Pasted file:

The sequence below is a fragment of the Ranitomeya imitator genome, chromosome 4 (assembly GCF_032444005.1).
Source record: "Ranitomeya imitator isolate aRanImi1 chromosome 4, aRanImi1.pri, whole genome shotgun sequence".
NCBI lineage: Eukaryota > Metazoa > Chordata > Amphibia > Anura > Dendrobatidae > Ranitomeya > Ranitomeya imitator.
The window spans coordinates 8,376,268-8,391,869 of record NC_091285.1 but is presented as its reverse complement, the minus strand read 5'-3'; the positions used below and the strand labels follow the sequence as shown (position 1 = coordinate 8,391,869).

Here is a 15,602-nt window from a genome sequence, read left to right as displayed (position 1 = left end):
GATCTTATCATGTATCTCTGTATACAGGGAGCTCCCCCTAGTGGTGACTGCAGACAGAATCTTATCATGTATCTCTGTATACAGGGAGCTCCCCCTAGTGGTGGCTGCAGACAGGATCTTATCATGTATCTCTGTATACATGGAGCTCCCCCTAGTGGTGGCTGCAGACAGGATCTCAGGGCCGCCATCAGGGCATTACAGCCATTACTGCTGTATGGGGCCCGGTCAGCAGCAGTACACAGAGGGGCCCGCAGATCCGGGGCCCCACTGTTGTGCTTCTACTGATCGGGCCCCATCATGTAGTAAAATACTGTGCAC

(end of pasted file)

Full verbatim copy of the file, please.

The sequence below is a fragment of the Ranitomeya imitator genome, chromosome 4 (assembly GCF_032444005.1).
Source record: "Ranitomeya imitator isolate aRanImi1 chromosome 4, aRanImi1.pri, whole genome shotgun sequence".
NCBI lineage: Eukaryota > Metazoa > Chordata > Amphibia > Anura > Dendrobatidae > Ranitomeya > Ranitomeya imitator.
The window spans coordinates 8,376,268-8,391,869 of record NC_091285.1 but is presented as its reverse complement, the minus strand read 5'-3'; the positions used below and the strand labels follow the sequence as shown (position 1 = coordinate 8,391,869).

Here is a 15,602-nt window from a genome sequence, read left to right as displayed (position 1 = left end):
GATCTTATCATGTATCTCTGTATACAGGGAGCTCCCCCTAGTGGTGACTGCAGACAGAATCTTATCATGTATCTCTGTATACAGGGAGCTCCCCCTAGTGGTGGCTGCAGACAGGATCTTATCATGTATCTCTGTATACATGGAGCTCCCCCTAGTGGTGGCTGCAGACAGGATCTCAGGGCCGCCATCAGGGCATTACAGCCATTACTGCTGTATGGGGCCCGGTCAGCAGCAGTACACAGAGGGGCCCGCAGATCCGGGGCCCCACTGTTGTGCTTCTACTGATCGGGCCCCATCATGTAGTAAAATACTGTGCAC